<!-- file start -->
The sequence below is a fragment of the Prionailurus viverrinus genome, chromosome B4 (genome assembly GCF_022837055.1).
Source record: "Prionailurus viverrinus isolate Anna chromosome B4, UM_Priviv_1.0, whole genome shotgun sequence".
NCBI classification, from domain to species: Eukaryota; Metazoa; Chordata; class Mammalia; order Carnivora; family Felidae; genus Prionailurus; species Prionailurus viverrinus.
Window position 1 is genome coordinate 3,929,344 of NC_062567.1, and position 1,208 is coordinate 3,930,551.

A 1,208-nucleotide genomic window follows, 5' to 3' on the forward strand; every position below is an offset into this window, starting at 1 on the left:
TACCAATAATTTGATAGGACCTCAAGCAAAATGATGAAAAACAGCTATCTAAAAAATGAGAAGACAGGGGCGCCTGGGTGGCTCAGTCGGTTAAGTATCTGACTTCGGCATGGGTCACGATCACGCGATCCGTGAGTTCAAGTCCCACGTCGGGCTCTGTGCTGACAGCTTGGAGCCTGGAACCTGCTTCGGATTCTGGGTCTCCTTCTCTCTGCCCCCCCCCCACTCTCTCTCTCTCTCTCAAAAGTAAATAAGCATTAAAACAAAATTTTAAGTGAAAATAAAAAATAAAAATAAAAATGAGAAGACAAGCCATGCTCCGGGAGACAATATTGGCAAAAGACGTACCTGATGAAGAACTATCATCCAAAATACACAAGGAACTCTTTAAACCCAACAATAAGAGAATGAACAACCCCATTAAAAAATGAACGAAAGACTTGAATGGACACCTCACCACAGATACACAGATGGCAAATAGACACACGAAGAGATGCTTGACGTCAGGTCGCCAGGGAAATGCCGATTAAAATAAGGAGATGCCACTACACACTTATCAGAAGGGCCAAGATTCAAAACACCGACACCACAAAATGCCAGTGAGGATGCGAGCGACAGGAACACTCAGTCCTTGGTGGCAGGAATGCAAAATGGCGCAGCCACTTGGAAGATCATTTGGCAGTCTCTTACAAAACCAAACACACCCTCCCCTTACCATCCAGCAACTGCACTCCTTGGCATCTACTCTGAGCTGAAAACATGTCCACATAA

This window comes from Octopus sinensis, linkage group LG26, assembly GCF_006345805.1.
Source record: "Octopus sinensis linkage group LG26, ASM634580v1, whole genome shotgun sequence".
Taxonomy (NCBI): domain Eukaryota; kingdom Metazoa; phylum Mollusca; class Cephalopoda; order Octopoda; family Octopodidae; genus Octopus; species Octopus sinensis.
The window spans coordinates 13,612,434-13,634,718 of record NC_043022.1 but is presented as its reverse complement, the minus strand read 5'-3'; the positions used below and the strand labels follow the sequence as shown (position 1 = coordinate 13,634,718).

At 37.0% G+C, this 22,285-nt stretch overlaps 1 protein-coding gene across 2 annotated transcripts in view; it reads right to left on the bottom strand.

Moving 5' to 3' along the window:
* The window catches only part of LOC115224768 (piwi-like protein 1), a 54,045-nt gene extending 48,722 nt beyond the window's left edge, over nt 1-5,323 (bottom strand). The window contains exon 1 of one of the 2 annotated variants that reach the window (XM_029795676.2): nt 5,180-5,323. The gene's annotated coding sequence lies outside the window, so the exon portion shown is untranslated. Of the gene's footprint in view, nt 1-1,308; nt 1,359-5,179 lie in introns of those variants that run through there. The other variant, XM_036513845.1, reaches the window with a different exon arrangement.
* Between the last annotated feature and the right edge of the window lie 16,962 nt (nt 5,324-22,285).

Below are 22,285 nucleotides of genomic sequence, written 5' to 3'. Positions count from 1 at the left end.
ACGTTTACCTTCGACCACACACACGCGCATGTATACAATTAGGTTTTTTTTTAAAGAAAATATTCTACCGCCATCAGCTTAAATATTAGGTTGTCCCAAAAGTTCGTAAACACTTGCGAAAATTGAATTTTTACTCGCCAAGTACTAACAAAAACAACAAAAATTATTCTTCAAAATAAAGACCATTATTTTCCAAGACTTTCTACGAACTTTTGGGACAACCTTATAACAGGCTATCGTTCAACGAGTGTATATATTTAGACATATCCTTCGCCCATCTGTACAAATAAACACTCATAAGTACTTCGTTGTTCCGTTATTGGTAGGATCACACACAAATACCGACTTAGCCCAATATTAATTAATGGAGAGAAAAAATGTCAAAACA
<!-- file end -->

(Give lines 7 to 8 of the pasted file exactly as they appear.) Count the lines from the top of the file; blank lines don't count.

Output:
This window comes from Octopus sinensis, linkage group LG26, assembly GCF_006345805.1.
Source record: "Octopus sinensis linkage group LG26, ASM634580v1, whole genome shotgun sequence".